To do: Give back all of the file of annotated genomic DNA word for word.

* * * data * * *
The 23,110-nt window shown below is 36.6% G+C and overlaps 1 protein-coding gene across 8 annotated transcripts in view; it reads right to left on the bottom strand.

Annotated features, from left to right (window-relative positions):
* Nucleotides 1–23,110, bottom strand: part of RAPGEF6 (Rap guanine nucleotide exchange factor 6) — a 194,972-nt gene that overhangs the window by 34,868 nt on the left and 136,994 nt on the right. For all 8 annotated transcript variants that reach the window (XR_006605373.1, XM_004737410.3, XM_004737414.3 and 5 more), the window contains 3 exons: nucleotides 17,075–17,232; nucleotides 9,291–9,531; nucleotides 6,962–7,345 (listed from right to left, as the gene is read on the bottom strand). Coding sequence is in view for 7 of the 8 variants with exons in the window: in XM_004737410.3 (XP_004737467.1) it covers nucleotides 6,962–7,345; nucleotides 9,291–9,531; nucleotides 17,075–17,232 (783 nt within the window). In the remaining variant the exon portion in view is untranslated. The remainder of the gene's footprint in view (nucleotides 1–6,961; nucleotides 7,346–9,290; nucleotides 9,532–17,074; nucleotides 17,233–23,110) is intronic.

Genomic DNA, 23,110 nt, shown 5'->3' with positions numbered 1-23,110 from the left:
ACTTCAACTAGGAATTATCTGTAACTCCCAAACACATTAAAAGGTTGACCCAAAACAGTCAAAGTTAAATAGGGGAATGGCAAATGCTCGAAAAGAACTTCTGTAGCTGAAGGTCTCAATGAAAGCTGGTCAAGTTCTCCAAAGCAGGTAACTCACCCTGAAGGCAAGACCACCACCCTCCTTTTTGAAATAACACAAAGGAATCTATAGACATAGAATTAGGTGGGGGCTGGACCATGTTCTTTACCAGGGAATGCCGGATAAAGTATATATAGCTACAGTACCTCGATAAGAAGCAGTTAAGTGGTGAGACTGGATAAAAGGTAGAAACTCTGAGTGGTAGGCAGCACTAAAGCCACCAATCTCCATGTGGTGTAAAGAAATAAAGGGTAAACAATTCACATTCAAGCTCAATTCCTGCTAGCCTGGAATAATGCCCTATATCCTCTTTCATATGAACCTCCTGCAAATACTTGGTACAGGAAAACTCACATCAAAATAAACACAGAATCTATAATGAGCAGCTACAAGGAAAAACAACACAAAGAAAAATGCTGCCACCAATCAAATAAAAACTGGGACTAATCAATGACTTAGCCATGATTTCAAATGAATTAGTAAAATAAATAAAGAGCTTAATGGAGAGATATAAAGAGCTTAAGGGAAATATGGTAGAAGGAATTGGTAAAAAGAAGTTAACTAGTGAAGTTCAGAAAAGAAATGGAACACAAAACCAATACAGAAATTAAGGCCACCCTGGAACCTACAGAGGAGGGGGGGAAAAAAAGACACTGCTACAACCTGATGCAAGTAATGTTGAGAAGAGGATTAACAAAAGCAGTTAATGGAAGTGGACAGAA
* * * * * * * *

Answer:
The 23,110-nt window shown below is 36.6% G+C and overlaps 1 protein-coding gene across 8 annotated transcripts in view; it reads right to left on the bottom strand.

Annotated features, from left to right (window-relative positions):
* Nucleotides 1–23,110, bottom strand: part of RAPGEF6 (Rap guanine nucleotide exchange factor 6) — a 194,972-nt gene that overhangs the window by 34,868 nt on the left and 136,994 nt on the right. For all 8 annotated transcript variants that reach the window (XR_006605373.1, XM_004737410.3, XM_004737414.3 and 5 more), the window contains 3 exons: nucleotides 17,075–17,232; nucleotides 9,291–9,531; nucleotides 6,962–7,345 (listed from right to left, as the gene is read on the bottom strand). Coding sequence is in view for 7 of the 8 variants with exons in the window: in XM_004737410.3 (XP_004737467.1) it covers nucleotides 6,962–7,345; nucleotides 9,291–9,531; nucleotides 17,075–17,232 (783 nt within the window). In the remaining variant the exon portion in view is untranslated. The remainder of the gene's footprint in view (nucleotides 1–6,961; nucleotides 7,346–9,290; nucleotides 9,532–17,074; nucleotides 17,233–23,110) is intronic.

Genomic DNA, 23,110 nt, shown 5'->3' with positions numbered 1-23,110 from the left:
ACTTCAACTAGGAATTATCTGTAACTCCCAAACACATTAAAAGGTTGACCCAAAACAGTCAAAGTTAAATAGGGGAATGGCAAATGCTCGAAAAGAACTTCTGTAGCTGAAGGTCTCAATGAAAGCTGGTCAAGTTCTCCAAAGCAGGTAACTCACCCTGAAGGCAAGACCACCACCCTCCTTTTTGAAATAACACAAAGGAATCTATAGACATAGAATTAGGTGGGGGCTGGACCATGTTCTTTACCAGGGAATGCCGGATAAAGTATATATAGCTACAGTACCTCGATAAGAAGCAGTTAAGTGGTGAGACTGGATAAAAGGTAGAAACTCTGAGTGGTAGGCAGCACTAAAGCCACCAATCTCCATGTGGTGTAAAGAAATAAAGGGTAAACAATTCACATTCAAGCTCAATTCCTGCTAGCCTGGAATAATGCCCTATATCCTCTTTCATATGAACCTCCTGCAAATACTTGGTACAGGAAAACTCACATCAAAATAAACACAGAATCTATAATGAGCAGCTACAAGGAAAAACAACACAAAGAAAAATGCTGCCACCAATCAAATAAAAACTGGGACTAATCAATGACTTAGCCATGATTTCAAATGAATTAGTAAAATAAATAAAGAGCTTAATGGAGAGATATAAAGAGCTTAAGGGAAATATGGTAGAAGGAATTGGTAAAAAGAAGTTAACTAGTGAAGTTCAGAAAAGAAATGGAACACAAAACCAATACAGAAATTAAGGCCACCCTGGAACCTACAGAGGAGGGGGGGAAAAAAAGACACTGCTACAACCTGATGCAAGTAATGTTGAGAAGAGGATTAACAAAAGCAGTTAATGGAAGTGGACAGAA